Senior Member lrm's Avatar
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    It appears you need a refresher in the basic methods for drawing an arc or cirlce that satisfy different criteria. Chapter 4 in the following link should be helpful.

    http://navybmr.com/study%20material/...14069A_ch5.pdf

    I suggest that you put the current task aside and do some of the following tasks to sharpen your geometric construction understanding. Try to construct a fillet between two straight line (4 potential solutions), between a line and a circle (up to 4 solutions as well), and between 2 circles (up to 8 potential solutions) without using the AutoCAD fillet command or TTR option to the circle command. Also try drawing a circle through 3 points by using the methods outline in the referenced link to find the center and radius of the circle.

    Another tip I'd like to offer is a general problem solving strategy. When I get stumped by a problem and cannot see a solution I try to turn the problem upside down. An example of doing this for the problem you present is to change the question from "where is the tangent point of the circle" to "where is the center of the circle." This approach, coupled with the information in Ch 4.4.0 should help you find the center of the R 0.5 arc.

    Good luck.

  8. #118
    Super Moderator Cad64's Avatar
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    Quote Originally Posted by basty View Post
    I do learned geometry and trigonometry but it was mathematically, not a drawing/drafting way.
    That doesn't make any sense. What do you mean you learned geometry and trigonometry but it was mathematical, not drawing/drafting. There is no geometry or trigonometry for drawing/drafting. It's all mathematical.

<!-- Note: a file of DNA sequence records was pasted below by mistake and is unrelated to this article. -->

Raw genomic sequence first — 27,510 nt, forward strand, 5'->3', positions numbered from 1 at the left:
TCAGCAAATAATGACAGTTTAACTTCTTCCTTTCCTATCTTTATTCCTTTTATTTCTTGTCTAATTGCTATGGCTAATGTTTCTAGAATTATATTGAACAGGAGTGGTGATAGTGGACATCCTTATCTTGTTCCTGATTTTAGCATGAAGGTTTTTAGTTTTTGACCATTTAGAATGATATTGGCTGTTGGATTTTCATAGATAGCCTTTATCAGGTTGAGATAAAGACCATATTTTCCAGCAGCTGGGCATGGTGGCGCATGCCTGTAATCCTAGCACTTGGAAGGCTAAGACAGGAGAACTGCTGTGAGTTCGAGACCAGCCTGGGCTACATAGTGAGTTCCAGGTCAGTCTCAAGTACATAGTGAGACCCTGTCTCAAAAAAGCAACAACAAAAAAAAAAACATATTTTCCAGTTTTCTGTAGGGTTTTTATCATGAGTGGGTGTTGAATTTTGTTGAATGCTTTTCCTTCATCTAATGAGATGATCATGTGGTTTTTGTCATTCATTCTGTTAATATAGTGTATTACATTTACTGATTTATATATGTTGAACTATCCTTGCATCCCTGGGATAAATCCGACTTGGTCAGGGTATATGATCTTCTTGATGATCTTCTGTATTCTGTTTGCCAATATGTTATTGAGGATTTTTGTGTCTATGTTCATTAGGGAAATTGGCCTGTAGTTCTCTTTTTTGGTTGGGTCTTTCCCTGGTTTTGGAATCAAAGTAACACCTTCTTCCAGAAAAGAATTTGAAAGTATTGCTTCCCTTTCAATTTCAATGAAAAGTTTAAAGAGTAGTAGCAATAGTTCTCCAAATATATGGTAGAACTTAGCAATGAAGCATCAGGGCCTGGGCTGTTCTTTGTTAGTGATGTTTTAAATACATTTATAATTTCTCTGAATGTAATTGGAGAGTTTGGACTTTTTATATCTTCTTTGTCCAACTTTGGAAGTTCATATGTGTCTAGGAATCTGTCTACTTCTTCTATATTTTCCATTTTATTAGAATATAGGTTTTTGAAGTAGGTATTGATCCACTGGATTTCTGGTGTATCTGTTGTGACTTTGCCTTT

Geometry is a branch of mathematics concerned with questions of shape, size, relative position of figures, and the properties of space.
    Trigonometry is a branch of mathematics that studies relationships involving lengths and angles of triangles.

    If you studied these subjects then you should be able to apply them towards drawing/designing/drafting of any object.

    Quote Originally Posted by basty View Post
    May you suggest me what geometry book so that I can be an expert in mechanical drawing?
    If you want to be an expert in mechanical drawing then you Must Go To School, as I have said about a dozen times already. Not only do you need to re-learn geometry and trigonometry but you need to also learn basic drafting skills as well as general Autocad skills. You seem to be severely lacking in all of these areas and we cannot teach you these things here in the forum.

    You need to stop asking us how to draw things, or what books to buy, and start looking for a good school in your area.
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  9. #119
    Quantum Mechanic BIGAL's Avatar
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    Batsy posted 1:28am my time suggests not in Australia, else know of a few school links.